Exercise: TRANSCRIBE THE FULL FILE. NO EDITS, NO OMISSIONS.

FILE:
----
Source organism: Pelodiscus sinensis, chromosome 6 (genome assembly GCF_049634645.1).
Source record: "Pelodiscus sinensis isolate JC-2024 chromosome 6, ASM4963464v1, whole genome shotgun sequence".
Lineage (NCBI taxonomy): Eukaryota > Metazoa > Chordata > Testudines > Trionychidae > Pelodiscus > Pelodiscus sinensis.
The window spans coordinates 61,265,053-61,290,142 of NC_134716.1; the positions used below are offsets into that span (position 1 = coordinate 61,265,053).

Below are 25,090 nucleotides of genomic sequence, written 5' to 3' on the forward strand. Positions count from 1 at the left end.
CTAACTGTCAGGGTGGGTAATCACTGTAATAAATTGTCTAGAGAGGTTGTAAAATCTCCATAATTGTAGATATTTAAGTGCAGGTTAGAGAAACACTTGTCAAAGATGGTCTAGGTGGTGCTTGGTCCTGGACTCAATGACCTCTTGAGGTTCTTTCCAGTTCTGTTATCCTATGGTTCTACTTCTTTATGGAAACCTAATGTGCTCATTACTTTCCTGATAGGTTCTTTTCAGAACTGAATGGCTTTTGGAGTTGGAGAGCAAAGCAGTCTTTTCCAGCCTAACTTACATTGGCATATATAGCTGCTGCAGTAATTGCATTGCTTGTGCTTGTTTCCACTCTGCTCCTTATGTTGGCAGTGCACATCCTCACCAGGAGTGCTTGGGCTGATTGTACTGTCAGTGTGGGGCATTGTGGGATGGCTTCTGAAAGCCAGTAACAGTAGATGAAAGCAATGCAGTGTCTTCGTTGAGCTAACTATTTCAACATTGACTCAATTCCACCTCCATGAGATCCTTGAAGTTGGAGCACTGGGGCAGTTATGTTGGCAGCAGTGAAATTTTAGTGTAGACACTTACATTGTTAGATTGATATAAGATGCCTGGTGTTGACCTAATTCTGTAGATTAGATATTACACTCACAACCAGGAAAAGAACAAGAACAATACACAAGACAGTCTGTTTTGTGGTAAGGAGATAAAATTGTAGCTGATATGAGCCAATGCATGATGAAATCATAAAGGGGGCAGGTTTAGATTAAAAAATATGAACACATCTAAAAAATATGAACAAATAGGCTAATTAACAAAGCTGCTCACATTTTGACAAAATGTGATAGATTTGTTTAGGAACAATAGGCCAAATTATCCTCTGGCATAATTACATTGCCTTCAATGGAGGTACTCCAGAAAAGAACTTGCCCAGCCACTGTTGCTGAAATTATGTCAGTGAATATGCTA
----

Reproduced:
Source organism: Pelodiscus sinensis, chromosome 6 (genome assembly GCF_049634645.1).
Source record: "Pelodiscus sinensis isolate JC-2024 chromosome 6, ASM4963464v1, whole genome shotgun sequence".
Lineage (NCBI taxonomy): Eukaryota > Metazoa > Chordata > Testudines > Trionychidae > Pelodiscus > Pelodiscus sinensis.
The window spans coordinates 61,265,053-61,290,142 of NC_134716.1; the positions used below are offsets into that span (position 1 = coordinate 61,265,053).

Below are 25,090 nucleotides of genomic sequence, written 5' to 3' on the forward strand. Positions count from 1 at the left end.
CTAACTGTCAGGGTGGGTAATCACTGTAATAAATTGTCTAGAGAGGTTGTAAAATCTCCATAATTGTAGATATTTAAGTGCAGGTTAGAGAAACACTTGTCAAAGATGGTCTAGGTGGTGCTTGGTCCTGGACTCAATGACCTCTTGAGGTTCTTTCCAGTTCTGTTATCCTATGGTTCTACTTCTTTATGGAAACCTAATGTGCTCATTACTTTCCTGATAGGTTCTTTTCAGAACTGAATGGCTTTTGGAGTTGGAGAGCAAAGCAGTCTTTTCCAGCCTAACTTACATTGGCATATATAGCTGCTGCAGTAATTGCATTGCTTGTGCTTGTTTCCACTCTGCTCCTTATGTTGGCAGTGCACATCCTCACCAGGAGTGCTTGGGCTGATTGTACTGTCAGTGTGGGGCATTGTGGGATGGCTTCTGAAAGCCAGTAACAGTAGATGAAAGCAATGCAGTGTCTTCGTTGAGCTAACTATTTCAACATTGACTCAATTCCACCTCCATGAGATCCTTGAAGTTGGAGCACTGGGGCAGTTATGTTGGCAGCAGTGAAATTTTAGTGTAGACACTTACATTGTTAGATTGATATAAGATGCCTGGTGTTGACCTAATTCTGTAGATTAGATATTACACTCACAACCAGGAAAAGAACAAGAACAATACACAAGACAGTCTGTTTTGTGGTAAGGAGATAAAATTGTAGCTGATATGAGCCAATGCATGATGAAATCATAAAGGGGGCAGGTTTAGATTAAAAAATATGAACACATCTAAAAAATATGAACAAATAGGCTAATTAACAAAGCTGCTCACATTTTGACAAAATGTGATAGATTTGTTTAGGAACAATAGGCCAAATTATCCTCTGGCATAATTACATTGCCTTCAATGGAGGTACTCCAGAAAAGAACTTGCCCAGCCACTGTTGCTGAAATTATGTCAGTGAATATGCTA